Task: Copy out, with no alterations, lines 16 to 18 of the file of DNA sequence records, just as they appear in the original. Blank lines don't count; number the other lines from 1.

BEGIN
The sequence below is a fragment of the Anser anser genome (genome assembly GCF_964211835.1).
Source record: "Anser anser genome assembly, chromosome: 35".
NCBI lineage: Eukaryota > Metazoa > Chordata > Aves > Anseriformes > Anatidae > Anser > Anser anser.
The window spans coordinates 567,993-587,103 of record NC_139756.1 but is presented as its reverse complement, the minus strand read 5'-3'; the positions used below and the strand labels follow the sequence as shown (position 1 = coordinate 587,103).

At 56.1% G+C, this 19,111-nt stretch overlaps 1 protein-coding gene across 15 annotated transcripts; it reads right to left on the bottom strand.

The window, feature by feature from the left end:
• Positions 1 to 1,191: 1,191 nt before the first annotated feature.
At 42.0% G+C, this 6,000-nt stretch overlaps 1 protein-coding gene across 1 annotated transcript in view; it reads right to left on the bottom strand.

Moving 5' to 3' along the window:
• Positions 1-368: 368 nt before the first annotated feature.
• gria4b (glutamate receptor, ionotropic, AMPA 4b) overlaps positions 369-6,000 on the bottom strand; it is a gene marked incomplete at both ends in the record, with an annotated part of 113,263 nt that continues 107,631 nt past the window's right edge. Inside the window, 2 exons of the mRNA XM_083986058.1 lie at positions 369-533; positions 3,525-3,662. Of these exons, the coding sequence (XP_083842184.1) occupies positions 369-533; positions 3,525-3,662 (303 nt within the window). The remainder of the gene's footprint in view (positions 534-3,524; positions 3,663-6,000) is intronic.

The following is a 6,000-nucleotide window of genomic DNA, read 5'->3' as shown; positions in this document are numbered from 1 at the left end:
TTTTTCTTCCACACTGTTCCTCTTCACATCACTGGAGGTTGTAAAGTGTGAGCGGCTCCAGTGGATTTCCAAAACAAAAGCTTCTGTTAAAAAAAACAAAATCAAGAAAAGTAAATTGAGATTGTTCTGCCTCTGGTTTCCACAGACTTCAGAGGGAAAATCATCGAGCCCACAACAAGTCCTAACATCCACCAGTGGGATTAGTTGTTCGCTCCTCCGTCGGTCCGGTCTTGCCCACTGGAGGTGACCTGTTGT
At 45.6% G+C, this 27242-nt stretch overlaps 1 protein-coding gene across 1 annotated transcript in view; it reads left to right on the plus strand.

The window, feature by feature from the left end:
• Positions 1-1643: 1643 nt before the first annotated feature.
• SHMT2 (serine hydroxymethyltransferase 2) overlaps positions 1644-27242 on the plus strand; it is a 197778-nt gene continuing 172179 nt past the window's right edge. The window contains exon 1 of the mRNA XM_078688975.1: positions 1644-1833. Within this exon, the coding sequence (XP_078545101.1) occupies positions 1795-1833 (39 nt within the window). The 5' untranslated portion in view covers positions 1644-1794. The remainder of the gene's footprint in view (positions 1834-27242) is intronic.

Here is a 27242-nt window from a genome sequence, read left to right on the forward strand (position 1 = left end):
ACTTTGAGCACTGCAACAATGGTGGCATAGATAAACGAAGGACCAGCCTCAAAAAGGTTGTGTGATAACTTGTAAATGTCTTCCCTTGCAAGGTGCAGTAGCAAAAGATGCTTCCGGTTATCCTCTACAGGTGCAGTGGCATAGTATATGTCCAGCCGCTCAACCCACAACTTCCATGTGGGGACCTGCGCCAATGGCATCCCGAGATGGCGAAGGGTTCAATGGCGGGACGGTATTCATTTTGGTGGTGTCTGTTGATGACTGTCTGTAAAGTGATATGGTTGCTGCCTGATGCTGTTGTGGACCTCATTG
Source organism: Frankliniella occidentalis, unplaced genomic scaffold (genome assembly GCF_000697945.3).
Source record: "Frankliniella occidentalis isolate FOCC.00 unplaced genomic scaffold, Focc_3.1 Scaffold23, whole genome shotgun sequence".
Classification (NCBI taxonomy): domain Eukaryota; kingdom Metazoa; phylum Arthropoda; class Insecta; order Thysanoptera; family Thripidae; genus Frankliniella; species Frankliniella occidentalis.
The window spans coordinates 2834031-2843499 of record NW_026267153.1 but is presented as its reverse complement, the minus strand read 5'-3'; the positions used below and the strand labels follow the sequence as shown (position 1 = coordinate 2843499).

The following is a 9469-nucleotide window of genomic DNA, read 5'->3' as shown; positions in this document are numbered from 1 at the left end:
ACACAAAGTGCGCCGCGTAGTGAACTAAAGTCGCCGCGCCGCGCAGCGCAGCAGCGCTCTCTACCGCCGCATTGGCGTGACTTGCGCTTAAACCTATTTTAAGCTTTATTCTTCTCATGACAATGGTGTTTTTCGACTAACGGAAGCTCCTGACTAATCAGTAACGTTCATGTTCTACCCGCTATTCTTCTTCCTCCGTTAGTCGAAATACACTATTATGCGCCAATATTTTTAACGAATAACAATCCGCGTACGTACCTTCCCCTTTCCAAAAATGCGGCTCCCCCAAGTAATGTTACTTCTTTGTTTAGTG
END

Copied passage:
• Positions 1-1643: 1643 nt before the first annotated feature.
• SHMT2 (serine hydroxymethyltransferase 2) overlaps positions 1644-27242 on the plus strand; it is a 197778-nt gene continuing 172179 nt past the window's right edge. The window contains exon 1 of the mRNA XM_078688975.1: positions 1644-1833. Within this exon, the coding sequence (XP_078545101.1) occupies positions 1795-1833 (39 nt within the window). The 5' untranslated portion in view covers positions 1644-1794. The remainder of the gene's footprint in view (positions 1834-27242) is intronic.

Here is a 27242-nt window from a genome sequence, read left to right on the forward strand (position 1 = left end):